How many people have to look up the word “egregious”? I don’t have to, but I will anyway. I see it once meant distinguished but these days it’s defined as something conspicuously bad. Interesting how some words can flip meaning like that, eh?
But onto the post: more in the news about Big Mountain Jesus, the war memorial slash religious shrine at the Whitefish ski resort. Supporters are still making the case that the Forestry Service has always renewed the Knights of Columbus’ special permit for the statue that currently resting on public property. Annie Laurie Gaylor, co-president of the Freedom from Religion Foundation, is stuck reminding people that it’s still wrong to have a display like that on public property, even if no one’s complained about it. Ignorance of the wrong being done can’t be used as a reason to continue perpetuating the wrong once the ignorance is gone. If that made any sense. I’m still working through my coffee here this morning.
Hiram Sasser, a lawyer for the Liberty Institute, a conservative legal advocacy group, said that because the ski resort is already leasing much of the mountain from the Forest Service, the federal government has no right to ban the statue merely because some people might not like it.
“When the government allows its property to be used for various purposes, like a ski resort, then they open it up to public expression, and they can’t exclude a memorial based on religious grounds,” said Mr. Sasser, whose group is representing the Kalispell chapter of the Knights of Columbus in the dispute.
Caught in the middle of the controversy is the Forest Service, which initially denied the Knights’ renewal application in August, on the grounds that it no longer allowed private memorials of any sort on national forestland.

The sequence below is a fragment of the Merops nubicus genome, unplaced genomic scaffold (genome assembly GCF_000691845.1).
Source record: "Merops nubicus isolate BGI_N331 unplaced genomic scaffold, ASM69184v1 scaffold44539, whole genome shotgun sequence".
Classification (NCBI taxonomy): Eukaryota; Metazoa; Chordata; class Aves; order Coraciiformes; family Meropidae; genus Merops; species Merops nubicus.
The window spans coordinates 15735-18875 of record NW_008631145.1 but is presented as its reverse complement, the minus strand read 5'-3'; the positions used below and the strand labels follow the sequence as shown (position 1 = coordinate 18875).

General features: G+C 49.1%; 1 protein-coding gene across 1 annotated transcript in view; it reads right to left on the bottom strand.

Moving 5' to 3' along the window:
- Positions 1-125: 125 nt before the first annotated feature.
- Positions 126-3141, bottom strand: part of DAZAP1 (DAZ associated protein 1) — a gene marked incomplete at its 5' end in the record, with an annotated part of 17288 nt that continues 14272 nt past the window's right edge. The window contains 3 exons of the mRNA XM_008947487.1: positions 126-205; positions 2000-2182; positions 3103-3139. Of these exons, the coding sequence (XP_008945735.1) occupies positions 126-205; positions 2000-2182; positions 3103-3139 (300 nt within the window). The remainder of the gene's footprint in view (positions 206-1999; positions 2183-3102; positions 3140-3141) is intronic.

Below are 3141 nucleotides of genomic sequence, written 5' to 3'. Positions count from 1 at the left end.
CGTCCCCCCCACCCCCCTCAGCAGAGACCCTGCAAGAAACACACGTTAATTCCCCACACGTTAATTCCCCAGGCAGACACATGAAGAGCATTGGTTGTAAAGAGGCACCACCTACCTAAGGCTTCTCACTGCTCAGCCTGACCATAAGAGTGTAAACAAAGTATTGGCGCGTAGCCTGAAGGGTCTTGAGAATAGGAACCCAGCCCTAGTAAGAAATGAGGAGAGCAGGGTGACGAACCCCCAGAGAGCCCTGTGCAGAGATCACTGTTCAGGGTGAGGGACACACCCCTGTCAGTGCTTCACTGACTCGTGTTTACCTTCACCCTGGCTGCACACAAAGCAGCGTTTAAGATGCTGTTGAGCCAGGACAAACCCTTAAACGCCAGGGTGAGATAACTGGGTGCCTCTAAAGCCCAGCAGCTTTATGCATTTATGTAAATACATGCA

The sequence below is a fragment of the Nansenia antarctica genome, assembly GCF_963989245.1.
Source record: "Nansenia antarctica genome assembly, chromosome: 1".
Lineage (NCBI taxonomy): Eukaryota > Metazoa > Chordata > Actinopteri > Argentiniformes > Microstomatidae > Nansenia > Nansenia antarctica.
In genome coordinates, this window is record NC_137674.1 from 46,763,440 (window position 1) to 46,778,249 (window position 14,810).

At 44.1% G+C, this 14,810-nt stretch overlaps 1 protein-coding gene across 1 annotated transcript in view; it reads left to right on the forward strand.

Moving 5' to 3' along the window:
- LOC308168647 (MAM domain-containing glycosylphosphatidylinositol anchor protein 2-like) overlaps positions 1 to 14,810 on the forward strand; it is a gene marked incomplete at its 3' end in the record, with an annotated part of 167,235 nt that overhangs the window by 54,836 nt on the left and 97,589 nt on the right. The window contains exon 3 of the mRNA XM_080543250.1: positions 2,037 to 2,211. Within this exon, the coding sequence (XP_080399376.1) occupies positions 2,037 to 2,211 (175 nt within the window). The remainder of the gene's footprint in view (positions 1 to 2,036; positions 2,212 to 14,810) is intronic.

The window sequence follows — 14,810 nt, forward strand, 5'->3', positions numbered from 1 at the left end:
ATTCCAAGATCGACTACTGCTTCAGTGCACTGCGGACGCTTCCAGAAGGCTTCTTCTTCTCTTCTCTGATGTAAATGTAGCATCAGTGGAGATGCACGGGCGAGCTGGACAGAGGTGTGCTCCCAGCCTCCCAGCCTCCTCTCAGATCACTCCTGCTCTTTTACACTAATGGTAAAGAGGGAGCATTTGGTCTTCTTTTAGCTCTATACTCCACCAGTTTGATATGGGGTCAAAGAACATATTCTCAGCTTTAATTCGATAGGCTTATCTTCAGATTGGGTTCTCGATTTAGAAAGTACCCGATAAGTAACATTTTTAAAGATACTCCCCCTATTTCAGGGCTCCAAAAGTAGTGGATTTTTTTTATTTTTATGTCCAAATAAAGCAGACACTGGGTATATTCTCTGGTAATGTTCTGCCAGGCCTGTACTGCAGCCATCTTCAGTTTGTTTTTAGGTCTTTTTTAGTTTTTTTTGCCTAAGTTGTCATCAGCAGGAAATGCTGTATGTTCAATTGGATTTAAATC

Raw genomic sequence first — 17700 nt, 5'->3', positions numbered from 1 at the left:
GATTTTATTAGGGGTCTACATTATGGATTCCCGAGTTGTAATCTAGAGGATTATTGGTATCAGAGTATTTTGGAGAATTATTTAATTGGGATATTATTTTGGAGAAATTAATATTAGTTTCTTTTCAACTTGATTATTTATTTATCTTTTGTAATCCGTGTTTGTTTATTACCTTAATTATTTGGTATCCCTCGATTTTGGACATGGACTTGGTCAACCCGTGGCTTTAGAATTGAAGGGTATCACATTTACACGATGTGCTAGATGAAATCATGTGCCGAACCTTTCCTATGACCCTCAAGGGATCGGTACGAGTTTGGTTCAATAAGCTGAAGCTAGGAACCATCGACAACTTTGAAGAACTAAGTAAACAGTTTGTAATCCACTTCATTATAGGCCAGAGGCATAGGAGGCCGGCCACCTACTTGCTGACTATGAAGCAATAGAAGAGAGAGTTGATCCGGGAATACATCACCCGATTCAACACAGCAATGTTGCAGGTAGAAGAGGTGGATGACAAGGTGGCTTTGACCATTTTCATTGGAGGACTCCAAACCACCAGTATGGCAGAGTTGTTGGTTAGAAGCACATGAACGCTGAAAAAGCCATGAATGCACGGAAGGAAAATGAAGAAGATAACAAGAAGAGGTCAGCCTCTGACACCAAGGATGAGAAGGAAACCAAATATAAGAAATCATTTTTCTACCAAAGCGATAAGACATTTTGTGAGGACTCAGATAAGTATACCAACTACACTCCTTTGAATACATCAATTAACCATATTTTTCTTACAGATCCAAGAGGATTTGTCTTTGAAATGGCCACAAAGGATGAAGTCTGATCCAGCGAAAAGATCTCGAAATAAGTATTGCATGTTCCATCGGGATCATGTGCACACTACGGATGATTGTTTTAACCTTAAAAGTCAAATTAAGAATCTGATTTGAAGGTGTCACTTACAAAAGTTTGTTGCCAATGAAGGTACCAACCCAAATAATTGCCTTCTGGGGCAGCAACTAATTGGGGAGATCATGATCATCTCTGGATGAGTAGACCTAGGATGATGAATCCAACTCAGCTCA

If that is true, then the Knights of Columbus and everyone who supports them is going to have to suck it up and either agree to move the statue, or petition for Whitefish to make an arrangement with the Forestry Service to trade or sell back some of their currently owned property and buy the part of the land the statue is on, an idea that was suggested earlier, and gets a mention in this article, too, but I’ll get to that after this:
But after the ensuing outcry, and a determination that the site is eligible for listing in the National Register of Historic Places, it decided to reconsider and is taking public comments on the statue.
“This is a pretty unique situation,” said Jim Peña, acting deputy chief for the national forest system. “Because of the historic and cultural significance of the statue, we’re going to have to relook at it and figure out the right way to go.”
I link to their Criteria for Evaluation but fail to see how the statue could possibly make the cut, even if it is supposed to honour veterans. If it can qualify, then I think their criteria are a bit too broad.
I’ll quote United States Representative Denny Rehberg:
“Would we take the crosses and Stars of David out of Arlington Cemetery?” Mr. Rehberg, who is running for the Senate seat held by Jon Tester, a Democrat, said in an interview. “I don’t think so.”
There’s a difference between a cemetery and a ski resort. I’m sure there’s some logical fallacy going on in that statement, although I don’t know which one, unfortunately.
Whitefish would be willing to do the land swap if it can work out that way and I think that would be the best solution. For some reason Gaylor thinks that’s “absurd.” I don’t really think she makes a decent argument for why, though, namely because Forestry land “is owned by all Americans” and shouldn’t be traded away just to make room for a shrine. Whitefish would give up another piece of land in exchange, though, so Americans wouldn’t actually lose any forest property. Trading pie slices still leaves you with a slice of pie and you’d think she’d be glad Whitefish owned the slice with the Jesus on it, so she wouldn’t have to.
More on this as I find it. Pity this is the shit that becomes news, but so it goes.